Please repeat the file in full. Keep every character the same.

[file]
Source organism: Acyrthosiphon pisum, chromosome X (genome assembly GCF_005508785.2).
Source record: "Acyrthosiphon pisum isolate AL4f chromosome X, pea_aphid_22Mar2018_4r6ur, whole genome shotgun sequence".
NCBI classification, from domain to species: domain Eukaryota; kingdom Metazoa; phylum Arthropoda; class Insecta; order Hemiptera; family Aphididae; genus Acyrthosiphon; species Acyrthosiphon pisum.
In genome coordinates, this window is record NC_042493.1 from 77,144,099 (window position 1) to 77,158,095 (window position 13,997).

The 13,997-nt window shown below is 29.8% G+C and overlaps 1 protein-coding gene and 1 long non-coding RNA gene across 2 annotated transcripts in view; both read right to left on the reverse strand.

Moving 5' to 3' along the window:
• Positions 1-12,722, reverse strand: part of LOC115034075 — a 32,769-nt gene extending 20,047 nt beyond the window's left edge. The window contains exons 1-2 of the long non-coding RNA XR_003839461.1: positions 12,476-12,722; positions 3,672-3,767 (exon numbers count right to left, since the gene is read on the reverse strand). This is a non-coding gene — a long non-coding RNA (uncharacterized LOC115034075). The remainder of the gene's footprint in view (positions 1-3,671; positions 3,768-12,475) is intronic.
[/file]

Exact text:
Source organism: Acyrthosiphon pisum, chromosome X (genome assembly GCF_005508785.2).
Source record: "Acyrthosiphon pisum isolate AL4f chromosome X, pea_aphid_22Mar2018_4r6ur, whole genome shotgun sequence".
NCBI classification, from domain to species: domain Eukaryota; kingdom Metazoa; phylum Arthropoda; class Insecta; order Hemiptera; family Aphididae; genus Acyrthosiphon; species Acyrthosiphon pisum.
In genome coordinates, this window is record NC_042493.1 from 77,144,099 (window position 1) to 77,158,095 (window position 13,997).

The 13,997-nt window shown below is 29.8% G+C and overlaps 1 protein-coding gene and 1 long non-coding RNA gene across 2 annotated transcripts in view; both read right to left on the reverse strand.

Moving 5' to 3' along the window:
• Positions 1-12,722, reverse strand: part of LOC115034075 — a 32,769-nt gene extending 20,047 nt beyond the window's left edge. The window contains exons 1-2 of the long non-coding RNA XR_003839461.1: positions 12,476-12,722; positions 3,672-3,767 (exon numbers count right to left, since the gene is read on the reverse strand). This is a non-coding gene — a long non-coding RNA (uncharacterized LOC115034075). The remainder of the gene's footprint in view (positions 1-3,671; positions 3,768-12,475) is intronic.